Capylak

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Capylak
(Chamaelocavia hydrochaeris)
Main image of Capylak
Species is extinct.
15/101, gamma ray burst
Information
CreatorTheBigDeepCheatsy Other
Week/Generation11/72
HabitatHuggs Marsh, Huggs River
Size1.5 m Long
Primary MobilityUnknown
SupportEndoskeleton (Bone)
DietHerbivore (Violettail, Bubble Herus)
RespirationActive (Lungs)
ThermoregulationEndotherm (Fur)
ReproductionSexual, eggs, two sexes
Taxonomy
Domain
Kingdom
Phylum
Superclass
Clade
Class
Subclass
Order
Family
Genus
Species
Eukaryota
Carpozoa
Spondylozoa
Anisoscelida
Pentapodes
Caudapodia
Acaudapodia
Chamaeliferia
Chamaelipellidae
Chamaelocavia
Chamaelocavia hydrochaeris
Ancestor:Descendants:

The capylak split off from the azelak in search of a home that had much more food than the Glicker Alpine. During its evolution, their top eyes have moved to the top of their head so that they can see better, while they also developed buck teeth so that they can easily cut away violettail and eat it. Their feet became webbed and have lost most of their spikes so that they can swim better. The capylak's camouflage has reduced to a dark brown back with purple spots that can appear and disappear in different parts on its back and look like freshwater raftballs, though this type of camouflage makes it difficult for predators to spot it because when it's seen from above, the darker shade blends in with the marshy waters. The capylaks are often found in small groups of 4 to 7, which helps them keep a look out for predators like the sledodil. During mating season, the capylaks go into the water and do a little swimming dance to see who can swim the longest without getting tired. After the female finds a good mate, they mate in the water and go on to land to lay their eggs.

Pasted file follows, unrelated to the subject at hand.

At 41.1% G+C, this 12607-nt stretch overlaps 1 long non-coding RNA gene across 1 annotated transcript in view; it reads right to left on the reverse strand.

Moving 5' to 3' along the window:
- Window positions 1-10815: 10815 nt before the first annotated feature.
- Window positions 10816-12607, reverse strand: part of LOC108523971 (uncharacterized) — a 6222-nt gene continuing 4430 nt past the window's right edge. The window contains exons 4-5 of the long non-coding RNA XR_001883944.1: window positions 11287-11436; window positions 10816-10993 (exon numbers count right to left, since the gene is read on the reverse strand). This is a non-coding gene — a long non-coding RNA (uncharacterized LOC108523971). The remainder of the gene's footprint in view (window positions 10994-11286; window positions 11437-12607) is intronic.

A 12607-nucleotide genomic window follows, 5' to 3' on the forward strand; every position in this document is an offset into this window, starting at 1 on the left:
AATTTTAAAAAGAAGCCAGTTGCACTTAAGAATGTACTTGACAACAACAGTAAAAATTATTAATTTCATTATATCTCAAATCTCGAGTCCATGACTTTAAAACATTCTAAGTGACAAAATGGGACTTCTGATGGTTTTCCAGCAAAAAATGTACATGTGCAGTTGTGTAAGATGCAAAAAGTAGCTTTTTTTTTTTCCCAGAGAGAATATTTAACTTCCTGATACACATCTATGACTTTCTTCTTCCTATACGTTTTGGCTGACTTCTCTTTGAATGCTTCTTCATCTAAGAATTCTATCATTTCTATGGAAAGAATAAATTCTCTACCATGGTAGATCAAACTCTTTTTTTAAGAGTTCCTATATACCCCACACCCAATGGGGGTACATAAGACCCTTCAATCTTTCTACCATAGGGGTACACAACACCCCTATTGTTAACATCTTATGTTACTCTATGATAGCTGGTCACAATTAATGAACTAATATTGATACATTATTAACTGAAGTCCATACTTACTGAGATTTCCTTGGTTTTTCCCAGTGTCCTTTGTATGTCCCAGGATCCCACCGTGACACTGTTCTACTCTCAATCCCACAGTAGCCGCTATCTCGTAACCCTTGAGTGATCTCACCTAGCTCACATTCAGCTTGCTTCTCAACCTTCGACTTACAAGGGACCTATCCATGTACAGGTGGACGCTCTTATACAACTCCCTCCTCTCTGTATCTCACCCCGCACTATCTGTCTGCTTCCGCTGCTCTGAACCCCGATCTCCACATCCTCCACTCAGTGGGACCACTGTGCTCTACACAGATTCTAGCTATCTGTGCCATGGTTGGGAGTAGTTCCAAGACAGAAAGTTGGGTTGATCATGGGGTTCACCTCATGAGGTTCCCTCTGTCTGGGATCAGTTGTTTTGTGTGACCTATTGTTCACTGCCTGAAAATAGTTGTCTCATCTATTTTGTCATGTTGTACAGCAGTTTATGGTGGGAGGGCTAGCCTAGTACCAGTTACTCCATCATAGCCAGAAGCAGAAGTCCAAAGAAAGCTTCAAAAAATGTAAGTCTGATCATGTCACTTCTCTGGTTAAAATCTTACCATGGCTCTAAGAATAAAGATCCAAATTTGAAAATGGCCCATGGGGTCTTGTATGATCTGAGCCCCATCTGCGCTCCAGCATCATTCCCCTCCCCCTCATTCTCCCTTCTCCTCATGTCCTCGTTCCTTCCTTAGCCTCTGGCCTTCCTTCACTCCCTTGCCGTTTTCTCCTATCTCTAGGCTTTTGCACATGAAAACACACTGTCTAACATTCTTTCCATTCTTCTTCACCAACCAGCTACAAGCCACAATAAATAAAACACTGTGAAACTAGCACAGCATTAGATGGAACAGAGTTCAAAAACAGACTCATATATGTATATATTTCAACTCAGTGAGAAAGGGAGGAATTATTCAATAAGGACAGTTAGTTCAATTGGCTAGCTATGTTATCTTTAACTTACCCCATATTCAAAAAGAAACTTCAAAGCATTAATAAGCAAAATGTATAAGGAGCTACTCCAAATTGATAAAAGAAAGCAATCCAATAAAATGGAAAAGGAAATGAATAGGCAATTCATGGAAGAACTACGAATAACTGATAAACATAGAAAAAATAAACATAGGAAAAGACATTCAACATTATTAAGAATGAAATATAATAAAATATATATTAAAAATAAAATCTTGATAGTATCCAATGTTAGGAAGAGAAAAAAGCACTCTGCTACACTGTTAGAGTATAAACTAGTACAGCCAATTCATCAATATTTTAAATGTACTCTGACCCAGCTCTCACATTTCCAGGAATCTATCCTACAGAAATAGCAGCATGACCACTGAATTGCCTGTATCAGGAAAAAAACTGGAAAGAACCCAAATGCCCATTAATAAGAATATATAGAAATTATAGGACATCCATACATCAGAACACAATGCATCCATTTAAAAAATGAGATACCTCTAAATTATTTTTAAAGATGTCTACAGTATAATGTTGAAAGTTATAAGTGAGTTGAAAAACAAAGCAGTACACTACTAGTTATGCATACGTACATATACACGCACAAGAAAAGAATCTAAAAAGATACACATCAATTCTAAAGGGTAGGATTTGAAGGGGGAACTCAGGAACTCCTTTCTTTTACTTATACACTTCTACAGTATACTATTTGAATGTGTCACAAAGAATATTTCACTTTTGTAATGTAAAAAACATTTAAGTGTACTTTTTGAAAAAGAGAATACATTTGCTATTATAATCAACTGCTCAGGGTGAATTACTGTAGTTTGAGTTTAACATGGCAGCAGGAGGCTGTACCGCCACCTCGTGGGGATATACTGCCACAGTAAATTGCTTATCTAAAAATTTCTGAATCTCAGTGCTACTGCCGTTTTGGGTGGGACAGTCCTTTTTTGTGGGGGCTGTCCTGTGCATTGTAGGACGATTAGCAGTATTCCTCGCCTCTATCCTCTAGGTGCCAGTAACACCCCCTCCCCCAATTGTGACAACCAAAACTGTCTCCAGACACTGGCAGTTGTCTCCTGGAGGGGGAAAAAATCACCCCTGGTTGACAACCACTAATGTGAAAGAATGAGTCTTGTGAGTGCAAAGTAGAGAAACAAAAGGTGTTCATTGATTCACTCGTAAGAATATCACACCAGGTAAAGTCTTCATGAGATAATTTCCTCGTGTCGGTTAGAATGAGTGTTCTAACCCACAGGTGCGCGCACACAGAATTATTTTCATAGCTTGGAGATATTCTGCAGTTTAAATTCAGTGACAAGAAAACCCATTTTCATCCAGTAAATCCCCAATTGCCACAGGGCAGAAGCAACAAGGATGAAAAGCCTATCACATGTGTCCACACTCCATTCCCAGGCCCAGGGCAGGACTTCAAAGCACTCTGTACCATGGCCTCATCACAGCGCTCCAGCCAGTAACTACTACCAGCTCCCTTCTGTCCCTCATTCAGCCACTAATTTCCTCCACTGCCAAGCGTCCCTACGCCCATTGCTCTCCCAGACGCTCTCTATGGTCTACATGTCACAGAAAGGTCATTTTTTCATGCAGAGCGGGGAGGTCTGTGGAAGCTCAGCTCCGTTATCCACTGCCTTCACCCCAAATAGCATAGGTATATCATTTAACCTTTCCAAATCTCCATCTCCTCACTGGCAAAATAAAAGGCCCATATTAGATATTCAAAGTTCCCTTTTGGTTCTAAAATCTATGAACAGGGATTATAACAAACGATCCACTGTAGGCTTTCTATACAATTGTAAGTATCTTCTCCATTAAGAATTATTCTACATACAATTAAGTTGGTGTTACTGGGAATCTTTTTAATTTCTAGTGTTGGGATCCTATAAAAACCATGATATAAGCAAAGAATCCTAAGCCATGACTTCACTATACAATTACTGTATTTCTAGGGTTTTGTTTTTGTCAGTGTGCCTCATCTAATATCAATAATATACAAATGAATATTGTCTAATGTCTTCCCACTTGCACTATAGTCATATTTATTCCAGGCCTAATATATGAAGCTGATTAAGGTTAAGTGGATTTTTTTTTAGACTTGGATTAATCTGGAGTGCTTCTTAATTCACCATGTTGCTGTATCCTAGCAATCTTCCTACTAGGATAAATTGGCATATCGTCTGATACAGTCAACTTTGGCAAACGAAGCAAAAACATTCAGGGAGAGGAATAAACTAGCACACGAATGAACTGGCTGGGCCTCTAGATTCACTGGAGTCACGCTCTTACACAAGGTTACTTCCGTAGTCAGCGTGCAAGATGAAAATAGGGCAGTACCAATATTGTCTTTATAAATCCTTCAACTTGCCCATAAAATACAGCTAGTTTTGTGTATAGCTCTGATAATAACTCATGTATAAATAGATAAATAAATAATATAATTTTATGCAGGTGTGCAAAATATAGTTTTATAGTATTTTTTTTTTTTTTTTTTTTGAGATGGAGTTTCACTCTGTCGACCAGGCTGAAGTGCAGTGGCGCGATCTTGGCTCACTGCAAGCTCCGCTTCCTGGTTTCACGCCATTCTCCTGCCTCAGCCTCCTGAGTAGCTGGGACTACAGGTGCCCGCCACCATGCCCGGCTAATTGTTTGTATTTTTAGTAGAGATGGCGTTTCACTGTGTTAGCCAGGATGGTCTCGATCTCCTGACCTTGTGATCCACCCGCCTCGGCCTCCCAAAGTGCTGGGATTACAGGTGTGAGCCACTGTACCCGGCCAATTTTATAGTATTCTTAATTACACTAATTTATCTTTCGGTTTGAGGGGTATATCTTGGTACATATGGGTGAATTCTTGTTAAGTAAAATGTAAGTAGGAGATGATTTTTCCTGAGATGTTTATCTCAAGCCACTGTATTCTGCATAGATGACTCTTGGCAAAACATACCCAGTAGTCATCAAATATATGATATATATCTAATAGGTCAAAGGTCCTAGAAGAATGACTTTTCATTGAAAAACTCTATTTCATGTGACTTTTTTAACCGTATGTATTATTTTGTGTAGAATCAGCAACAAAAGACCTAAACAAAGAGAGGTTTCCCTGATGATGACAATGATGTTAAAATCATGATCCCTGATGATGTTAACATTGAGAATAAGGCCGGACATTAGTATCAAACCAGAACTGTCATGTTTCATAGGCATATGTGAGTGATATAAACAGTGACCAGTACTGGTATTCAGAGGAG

Gallery

Living Relatives (click to show/hide)

These are randomly selected, and organized from lowest to highest shared taxon. (This may correspond to similarity more than actual relation)
  • Quilled Pinyuk (class Caudapodia)